United States of America, Plaintiff-Appellee v. Sharrod E. Dace, Defendant-Appellant

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United States Court of Appeals, Eighth Circuit.

United States of America, Plaintiff-Appellee v. Sharrod E. Dace, Defendant-Appellant

No. 16-1028

    Decided: November 30, 2016

Before WOLLMAN, ARNOLD, and KELLY, Circuit Judges.Counsel who represented the appellant was Laine Cardarella, Federal Public Defender, of Kansas City, MO. Counsel who represented the appellee was David A. Barnes, AUSA, of Kansas City, MO.

Sharrod E. Dace pleaded guilty to a one-count indictment charging him with being a felon in possession of firearms in violation of 18 U.S.C. §§ 922(g) and 924(a)(2). At sentencing, the district court 1 discussed Dace's objections to categorization of two of Dace's prior convictions as crimes of violence: resisting arrest and second-degree robbery. The district court sustained Dace's objection with respect to the resisting arrest conviction, but found over Dace's objection that Dace's prior Missouri conviction for second-degree robbery constituted a crime of violence for purposes of sentencing. Dace appeals. Though the district court erred in concluding that Dace's second-degree robbery conviction qualifies as a crime of violence, we find that error to be harmless.

I. Background

On January 20, 2014, Independence, Missouri, police officers received a report of suspicious activity in a Kohl's Department Store parking lot. Officers were told that a black Monte Carlo had entered the parking lot, and a male passenger had exited the car and was crouching between parked cars. When police later attempted to stop the Monte Carlo, a high-speed chase ensued. The Monte Carlo was ultimately found abandoned, but the license plate was traced to Dace.

Officers went to Dace's address, where Dace's girlfriend consented to a search of the house. During the search, officers discovered seven guns and found Dace hiding in a basement crawl space. Dace pleaded guilty to a one-count indictment charging him with being a felon in possession of firearms. At sentencing, the district court found that because Dace's prior conviction for Missouri second-degree robbery in violation of Mo. Rev. Stat. § 569.030 constituted a crime of violence under USSG § 4B1.2(a)(1), Dace was subject to a sentencing enhancement pursuant to § 2K2.1(a)(4). Applying the enhancement, Dace's Guidelines range was 46–57 months, but the court varied upward to impose a sentence of 75 months. The court explained that it would have imposed the same sentence even if it had concluded that the Missouri second-degree robbery conviction did not constitute a crime of violence, highlighting the dangerous nature of the crime and what it considered to be Dace's particularly violent criminal history.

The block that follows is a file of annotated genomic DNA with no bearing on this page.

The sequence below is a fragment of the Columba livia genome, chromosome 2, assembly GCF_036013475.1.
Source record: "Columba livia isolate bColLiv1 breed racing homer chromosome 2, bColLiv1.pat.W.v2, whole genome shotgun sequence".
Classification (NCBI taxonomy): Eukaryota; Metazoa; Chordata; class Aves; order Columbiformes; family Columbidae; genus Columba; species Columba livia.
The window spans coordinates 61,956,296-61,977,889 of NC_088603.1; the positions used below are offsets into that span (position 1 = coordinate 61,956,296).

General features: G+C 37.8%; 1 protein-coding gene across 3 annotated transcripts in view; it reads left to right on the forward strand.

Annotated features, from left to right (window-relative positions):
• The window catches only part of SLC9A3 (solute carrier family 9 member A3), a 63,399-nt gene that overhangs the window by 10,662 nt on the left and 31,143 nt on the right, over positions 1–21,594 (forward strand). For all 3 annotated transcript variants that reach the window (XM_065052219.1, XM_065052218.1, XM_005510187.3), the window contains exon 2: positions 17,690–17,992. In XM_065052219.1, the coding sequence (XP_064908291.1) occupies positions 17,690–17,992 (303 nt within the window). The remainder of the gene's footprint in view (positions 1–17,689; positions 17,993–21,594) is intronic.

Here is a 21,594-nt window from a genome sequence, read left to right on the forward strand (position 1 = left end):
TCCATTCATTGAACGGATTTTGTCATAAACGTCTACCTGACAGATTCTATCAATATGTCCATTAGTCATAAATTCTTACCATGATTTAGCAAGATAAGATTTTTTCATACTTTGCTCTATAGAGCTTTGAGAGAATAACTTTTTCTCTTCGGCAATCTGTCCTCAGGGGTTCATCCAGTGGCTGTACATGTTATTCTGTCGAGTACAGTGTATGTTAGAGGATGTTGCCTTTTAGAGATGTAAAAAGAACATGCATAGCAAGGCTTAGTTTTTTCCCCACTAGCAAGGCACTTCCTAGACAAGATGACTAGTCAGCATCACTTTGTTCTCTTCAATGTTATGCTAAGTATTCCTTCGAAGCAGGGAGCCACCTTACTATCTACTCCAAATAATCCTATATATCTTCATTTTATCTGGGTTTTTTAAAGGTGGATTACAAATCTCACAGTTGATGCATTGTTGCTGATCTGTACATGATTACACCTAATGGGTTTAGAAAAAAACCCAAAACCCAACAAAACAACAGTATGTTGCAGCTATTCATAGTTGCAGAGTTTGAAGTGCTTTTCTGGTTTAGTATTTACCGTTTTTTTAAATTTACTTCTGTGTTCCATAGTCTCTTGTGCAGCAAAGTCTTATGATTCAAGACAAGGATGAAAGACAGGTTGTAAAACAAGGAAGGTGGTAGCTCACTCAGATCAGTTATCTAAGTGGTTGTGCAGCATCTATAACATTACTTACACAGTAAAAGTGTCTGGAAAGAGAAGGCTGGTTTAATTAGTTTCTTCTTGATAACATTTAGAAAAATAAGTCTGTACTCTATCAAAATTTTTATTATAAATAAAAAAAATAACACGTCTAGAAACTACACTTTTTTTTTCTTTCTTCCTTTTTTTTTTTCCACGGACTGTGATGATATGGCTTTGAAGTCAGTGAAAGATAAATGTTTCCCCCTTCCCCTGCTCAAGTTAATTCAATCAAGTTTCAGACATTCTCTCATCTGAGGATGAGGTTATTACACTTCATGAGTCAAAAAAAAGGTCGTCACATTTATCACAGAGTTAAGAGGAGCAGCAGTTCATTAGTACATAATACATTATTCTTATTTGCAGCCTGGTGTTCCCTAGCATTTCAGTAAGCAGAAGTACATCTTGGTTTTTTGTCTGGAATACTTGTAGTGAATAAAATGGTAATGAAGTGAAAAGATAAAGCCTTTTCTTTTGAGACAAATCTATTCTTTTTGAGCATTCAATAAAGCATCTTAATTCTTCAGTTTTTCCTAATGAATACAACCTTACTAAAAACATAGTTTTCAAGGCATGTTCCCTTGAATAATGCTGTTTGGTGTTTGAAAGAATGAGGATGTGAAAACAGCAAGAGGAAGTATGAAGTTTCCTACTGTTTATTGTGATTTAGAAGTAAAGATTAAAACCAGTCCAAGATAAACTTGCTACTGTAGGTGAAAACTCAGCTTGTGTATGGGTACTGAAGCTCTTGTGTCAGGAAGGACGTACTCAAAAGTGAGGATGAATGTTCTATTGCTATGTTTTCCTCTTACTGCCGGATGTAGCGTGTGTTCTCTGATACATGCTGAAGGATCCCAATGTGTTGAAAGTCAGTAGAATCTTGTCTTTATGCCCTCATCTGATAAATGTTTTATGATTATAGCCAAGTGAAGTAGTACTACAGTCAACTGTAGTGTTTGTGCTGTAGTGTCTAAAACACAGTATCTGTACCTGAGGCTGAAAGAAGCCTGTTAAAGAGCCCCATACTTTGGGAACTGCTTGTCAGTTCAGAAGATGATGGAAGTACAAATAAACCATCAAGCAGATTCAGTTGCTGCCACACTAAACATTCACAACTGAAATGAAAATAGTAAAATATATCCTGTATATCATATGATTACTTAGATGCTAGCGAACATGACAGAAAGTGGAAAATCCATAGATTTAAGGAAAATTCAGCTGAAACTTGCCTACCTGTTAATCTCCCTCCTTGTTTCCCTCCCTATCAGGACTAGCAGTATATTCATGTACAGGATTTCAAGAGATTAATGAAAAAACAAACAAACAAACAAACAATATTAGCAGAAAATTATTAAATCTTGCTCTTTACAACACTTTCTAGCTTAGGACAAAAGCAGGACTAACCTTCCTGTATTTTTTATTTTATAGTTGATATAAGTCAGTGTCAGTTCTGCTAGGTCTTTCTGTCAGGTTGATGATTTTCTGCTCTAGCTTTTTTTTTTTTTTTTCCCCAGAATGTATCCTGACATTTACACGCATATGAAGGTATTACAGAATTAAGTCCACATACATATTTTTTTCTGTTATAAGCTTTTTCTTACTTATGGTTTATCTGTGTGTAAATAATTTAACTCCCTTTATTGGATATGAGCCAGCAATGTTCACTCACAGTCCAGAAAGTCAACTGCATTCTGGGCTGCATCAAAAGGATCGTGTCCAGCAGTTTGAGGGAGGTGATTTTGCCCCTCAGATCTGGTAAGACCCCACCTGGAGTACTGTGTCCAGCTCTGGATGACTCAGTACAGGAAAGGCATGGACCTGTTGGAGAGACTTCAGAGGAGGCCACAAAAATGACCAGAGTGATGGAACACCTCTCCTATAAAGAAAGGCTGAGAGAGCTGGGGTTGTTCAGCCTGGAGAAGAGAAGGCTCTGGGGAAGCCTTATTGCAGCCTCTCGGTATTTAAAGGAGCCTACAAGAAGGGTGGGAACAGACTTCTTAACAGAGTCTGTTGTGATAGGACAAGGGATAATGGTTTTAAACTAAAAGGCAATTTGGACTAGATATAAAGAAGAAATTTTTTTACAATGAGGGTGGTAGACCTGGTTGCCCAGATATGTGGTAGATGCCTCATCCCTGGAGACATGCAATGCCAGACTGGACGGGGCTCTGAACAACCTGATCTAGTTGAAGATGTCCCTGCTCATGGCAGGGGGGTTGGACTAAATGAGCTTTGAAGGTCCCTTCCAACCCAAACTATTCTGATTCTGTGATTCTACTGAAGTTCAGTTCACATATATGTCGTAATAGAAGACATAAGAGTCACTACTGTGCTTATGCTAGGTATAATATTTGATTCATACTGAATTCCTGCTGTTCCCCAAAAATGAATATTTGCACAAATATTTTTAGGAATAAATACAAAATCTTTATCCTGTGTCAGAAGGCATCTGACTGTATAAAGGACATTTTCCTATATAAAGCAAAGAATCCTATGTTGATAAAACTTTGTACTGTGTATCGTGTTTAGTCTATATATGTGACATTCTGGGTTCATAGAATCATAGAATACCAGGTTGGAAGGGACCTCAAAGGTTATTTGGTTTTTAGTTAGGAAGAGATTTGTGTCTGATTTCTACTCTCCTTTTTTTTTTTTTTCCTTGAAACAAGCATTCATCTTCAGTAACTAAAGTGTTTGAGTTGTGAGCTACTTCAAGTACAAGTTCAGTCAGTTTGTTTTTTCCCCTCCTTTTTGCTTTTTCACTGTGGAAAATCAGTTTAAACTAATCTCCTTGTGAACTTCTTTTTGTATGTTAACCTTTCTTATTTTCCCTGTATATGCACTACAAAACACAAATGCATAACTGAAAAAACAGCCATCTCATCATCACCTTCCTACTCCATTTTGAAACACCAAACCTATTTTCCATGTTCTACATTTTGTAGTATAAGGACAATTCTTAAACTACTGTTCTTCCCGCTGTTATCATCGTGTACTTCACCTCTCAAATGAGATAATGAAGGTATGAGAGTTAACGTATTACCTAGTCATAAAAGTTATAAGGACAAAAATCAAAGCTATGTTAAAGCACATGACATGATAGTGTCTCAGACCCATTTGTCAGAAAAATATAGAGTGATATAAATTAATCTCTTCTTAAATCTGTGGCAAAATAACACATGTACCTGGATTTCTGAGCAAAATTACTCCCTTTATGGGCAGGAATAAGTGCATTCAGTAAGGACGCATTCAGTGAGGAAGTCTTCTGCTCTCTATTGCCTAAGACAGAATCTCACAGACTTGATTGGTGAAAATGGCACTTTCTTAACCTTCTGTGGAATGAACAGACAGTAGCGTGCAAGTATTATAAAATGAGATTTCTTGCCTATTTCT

II. Discussion

Dace argues that the district court erred in determining that a conviction under Missouri's second-degree robbery statute is a crime of violence under USSG § 4B1.2(a)(1) and therefore applying a sentencing enhancement for a prior crime of violence conviction under § 2K2.1(a)(4). While Dace's appeal was pending, our court addressed this very issue. United States v. Bell, –––F.3d. ––––, 2016 WL 6311084, at *1–3 (8th Cir. 2016) (discussing Johnson v. United States, 559 U.S. 133, 140 (2010)). We held that a conviction for second-degree robbery in Missouri does not trigger an enhancement under § 2K2.1—which incorporates the definition of “crime of violence” articulated in § 4B1.2—because it does not have, as an element of the offense, the use of violent force. Id. at *3 (addressing whether Missouri second-degree robbery qualifies as a crime of violence under only the force clause of § 4B1.2). Therefore, the district court erred in determining that Dace's second-degree robbery conviction warranted a sentencing enhancement for a prior crime of violence.

“A failure to properly calculate the advisory Guidelines range is a significant procedural error․” United States v. Spikes, 543 F.3d 1021, 1023 (8th Cir. 2008). Where, as here, a defendant preserves a Guidelines challenge, we review for harmless error. United States v. Martinez, 821 F.3d 984, 988 (8th Cir. 2016). “[T]he Government bears the burden of persuasion to demonstrate that the error was harmless, that is, that the error did not affect [Dace's] substantial rights.” Spikes, 543 F.3d at 1025.